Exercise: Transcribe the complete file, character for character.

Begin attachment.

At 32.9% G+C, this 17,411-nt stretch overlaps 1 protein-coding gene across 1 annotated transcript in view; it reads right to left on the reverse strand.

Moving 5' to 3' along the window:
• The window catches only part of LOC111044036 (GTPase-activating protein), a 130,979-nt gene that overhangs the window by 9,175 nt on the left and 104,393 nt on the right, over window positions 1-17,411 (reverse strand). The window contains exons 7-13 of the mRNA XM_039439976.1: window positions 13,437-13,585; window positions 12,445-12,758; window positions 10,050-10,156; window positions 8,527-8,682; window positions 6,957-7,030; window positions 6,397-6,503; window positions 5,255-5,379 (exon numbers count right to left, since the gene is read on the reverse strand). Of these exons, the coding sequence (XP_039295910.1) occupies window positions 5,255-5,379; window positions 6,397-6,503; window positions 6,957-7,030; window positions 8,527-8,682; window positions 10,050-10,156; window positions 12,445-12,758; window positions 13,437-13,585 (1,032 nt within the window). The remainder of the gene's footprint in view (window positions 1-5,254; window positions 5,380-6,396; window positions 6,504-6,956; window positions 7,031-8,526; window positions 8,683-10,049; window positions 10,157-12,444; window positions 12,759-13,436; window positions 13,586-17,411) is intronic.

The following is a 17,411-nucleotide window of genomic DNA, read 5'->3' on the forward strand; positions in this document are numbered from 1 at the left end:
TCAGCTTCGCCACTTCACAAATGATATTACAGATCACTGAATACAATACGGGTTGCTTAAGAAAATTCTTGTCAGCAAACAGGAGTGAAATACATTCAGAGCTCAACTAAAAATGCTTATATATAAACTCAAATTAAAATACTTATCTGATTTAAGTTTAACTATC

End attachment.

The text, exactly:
At 32.9% G+C, this 17,411-nt stretch overlaps 1 protein-coding gene across 1 annotated transcript in view; it reads right to left on the reverse strand.

Moving 5' to 3' along the window:
• The window catches only part of LOC111044036 (GTPase-activating protein), a 130,979-nt gene that overhangs the window by 9,175 nt on the left and 104,393 nt on the right, over window positions 1-17,411 (reverse strand). The window contains exons 7-13 of the mRNA XM_039439976.1: window positions 13,437-13,585; window positions 12,445-12,758; window positions 10,050-10,156; window positions 8,527-8,682; window positions 6,957-7,030; window positions 6,397-6,503; window positions 5,255-5,379 (exon numbers count right to left, since the gene is read on the reverse strand). Of these exons, the coding sequence (XP_039295910.1) occupies window positions 5,255-5,379; window positions 6,397-6,503; window positions 6,957-7,030; window positions 8,527-8,682; window positions 10,050-10,156; window positions 12,445-12,758; window positions 13,437-13,585 (1,032 nt within the window). The remainder of the gene's footprint in view (window positions 1-5,254; window positions 5,380-6,396; window positions 6,504-6,956; window positions 7,031-8,526; window positions 8,683-10,049; window positions 10,157-12,444; window positions 12,759-13,436; window positions 13,586-17,411) is intronic.

The following is a 17,411-nucleotide window of genomic DNA, read 5'->3' on the forward strand; positions in this document are numbered from 1 at the left end:
TCAGCTTCGCCACTTCACAAATGATATTACAGATCACTGAATACAATACGGGTTGCTTAAGAAAATTCTTGTCAGCAAACAGGAGTGAAATACATTCAGAGCTCAACTAAAAATGCTTATATATAAACTCAAATTAAAATACTTATCTGATTTAAGTTTAACTATC